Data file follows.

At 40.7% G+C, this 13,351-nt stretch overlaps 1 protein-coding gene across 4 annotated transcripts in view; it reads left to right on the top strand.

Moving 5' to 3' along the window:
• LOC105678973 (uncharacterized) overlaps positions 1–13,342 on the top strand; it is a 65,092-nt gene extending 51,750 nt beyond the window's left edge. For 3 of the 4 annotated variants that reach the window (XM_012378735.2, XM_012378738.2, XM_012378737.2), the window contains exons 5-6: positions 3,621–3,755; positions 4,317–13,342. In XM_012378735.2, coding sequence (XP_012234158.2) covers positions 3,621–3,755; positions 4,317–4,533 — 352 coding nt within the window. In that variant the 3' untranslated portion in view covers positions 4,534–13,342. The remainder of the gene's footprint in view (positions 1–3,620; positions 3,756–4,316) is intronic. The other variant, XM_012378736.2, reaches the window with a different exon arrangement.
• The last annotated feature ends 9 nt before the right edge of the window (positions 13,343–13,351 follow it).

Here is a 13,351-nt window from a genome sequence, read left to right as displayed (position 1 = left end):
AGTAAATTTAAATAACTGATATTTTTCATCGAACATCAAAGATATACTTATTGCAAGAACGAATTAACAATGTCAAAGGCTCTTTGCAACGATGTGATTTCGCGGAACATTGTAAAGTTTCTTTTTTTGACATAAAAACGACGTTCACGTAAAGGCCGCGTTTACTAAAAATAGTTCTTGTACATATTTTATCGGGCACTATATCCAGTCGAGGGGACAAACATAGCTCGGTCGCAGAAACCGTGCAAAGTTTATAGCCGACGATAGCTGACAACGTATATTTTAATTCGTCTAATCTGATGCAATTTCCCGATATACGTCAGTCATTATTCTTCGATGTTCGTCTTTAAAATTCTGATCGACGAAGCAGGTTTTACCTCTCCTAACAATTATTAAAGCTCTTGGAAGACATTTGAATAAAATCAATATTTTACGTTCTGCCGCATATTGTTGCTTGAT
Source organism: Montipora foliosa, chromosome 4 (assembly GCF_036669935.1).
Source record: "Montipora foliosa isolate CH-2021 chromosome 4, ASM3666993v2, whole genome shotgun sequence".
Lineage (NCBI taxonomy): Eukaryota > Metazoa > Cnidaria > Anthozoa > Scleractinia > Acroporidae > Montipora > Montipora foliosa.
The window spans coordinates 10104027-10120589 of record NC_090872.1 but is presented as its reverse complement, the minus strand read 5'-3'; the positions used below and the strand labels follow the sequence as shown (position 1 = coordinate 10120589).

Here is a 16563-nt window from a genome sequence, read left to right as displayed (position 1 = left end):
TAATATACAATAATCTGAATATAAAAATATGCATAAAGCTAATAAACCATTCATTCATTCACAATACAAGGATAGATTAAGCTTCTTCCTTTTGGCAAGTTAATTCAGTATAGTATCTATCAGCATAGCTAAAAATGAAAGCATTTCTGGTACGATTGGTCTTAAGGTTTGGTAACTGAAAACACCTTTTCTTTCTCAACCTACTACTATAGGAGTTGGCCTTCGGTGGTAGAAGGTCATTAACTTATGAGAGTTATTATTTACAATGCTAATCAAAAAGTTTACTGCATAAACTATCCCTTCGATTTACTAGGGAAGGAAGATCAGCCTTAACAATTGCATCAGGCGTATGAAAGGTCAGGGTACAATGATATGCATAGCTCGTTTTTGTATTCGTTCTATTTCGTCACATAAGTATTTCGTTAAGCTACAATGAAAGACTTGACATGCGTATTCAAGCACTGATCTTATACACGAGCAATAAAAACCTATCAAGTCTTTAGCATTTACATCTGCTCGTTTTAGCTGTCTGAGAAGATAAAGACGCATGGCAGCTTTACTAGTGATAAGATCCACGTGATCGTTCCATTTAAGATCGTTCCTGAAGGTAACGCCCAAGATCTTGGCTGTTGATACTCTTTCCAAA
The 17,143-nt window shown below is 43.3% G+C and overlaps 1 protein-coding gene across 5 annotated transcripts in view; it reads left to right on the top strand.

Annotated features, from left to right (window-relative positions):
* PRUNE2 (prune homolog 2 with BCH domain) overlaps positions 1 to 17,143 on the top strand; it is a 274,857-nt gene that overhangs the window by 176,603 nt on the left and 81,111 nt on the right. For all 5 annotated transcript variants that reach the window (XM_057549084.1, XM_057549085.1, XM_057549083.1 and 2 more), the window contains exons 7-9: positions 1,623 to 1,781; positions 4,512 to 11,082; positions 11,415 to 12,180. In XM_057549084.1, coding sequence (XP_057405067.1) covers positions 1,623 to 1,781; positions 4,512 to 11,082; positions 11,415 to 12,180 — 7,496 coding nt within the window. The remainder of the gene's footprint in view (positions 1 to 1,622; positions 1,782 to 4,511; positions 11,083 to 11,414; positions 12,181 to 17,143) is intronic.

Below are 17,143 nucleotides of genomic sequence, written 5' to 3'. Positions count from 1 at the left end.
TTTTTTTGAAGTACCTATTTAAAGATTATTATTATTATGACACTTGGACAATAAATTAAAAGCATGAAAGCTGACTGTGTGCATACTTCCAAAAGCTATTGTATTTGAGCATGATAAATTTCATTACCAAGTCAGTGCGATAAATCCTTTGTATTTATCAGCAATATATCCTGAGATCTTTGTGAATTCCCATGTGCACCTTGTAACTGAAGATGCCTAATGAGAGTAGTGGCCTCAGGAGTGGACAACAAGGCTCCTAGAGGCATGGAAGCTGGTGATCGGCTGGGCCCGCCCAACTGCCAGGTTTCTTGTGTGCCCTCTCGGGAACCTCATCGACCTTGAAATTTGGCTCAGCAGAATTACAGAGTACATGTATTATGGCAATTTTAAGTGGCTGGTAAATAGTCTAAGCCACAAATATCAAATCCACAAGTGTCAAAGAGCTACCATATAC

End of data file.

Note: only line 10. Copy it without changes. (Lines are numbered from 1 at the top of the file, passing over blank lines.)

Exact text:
The window spans coordinates 10104027-10120589 of record NC_090872.1 but is presented as its reverse complement, the minus strand read 5'-3'; the positions used below and the strand labels follow the sequence as shown (position 1 = coordinate 10120589).